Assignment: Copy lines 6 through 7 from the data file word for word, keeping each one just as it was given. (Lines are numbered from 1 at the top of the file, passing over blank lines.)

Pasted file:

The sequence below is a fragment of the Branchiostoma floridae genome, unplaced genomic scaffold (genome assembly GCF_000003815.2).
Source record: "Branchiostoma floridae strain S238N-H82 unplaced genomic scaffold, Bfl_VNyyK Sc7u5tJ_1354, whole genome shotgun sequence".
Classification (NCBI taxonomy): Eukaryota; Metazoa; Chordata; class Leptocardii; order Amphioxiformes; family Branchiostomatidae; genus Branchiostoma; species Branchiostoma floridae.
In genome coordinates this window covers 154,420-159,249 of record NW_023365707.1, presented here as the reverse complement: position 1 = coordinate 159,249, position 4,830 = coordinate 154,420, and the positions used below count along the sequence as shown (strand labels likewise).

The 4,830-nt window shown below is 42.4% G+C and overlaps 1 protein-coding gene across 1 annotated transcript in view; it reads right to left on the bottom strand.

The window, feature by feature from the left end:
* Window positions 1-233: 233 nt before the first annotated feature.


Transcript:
The window, feature by feature from the left end:
* Window positions 1-233: 233 nt before the first annotated feature.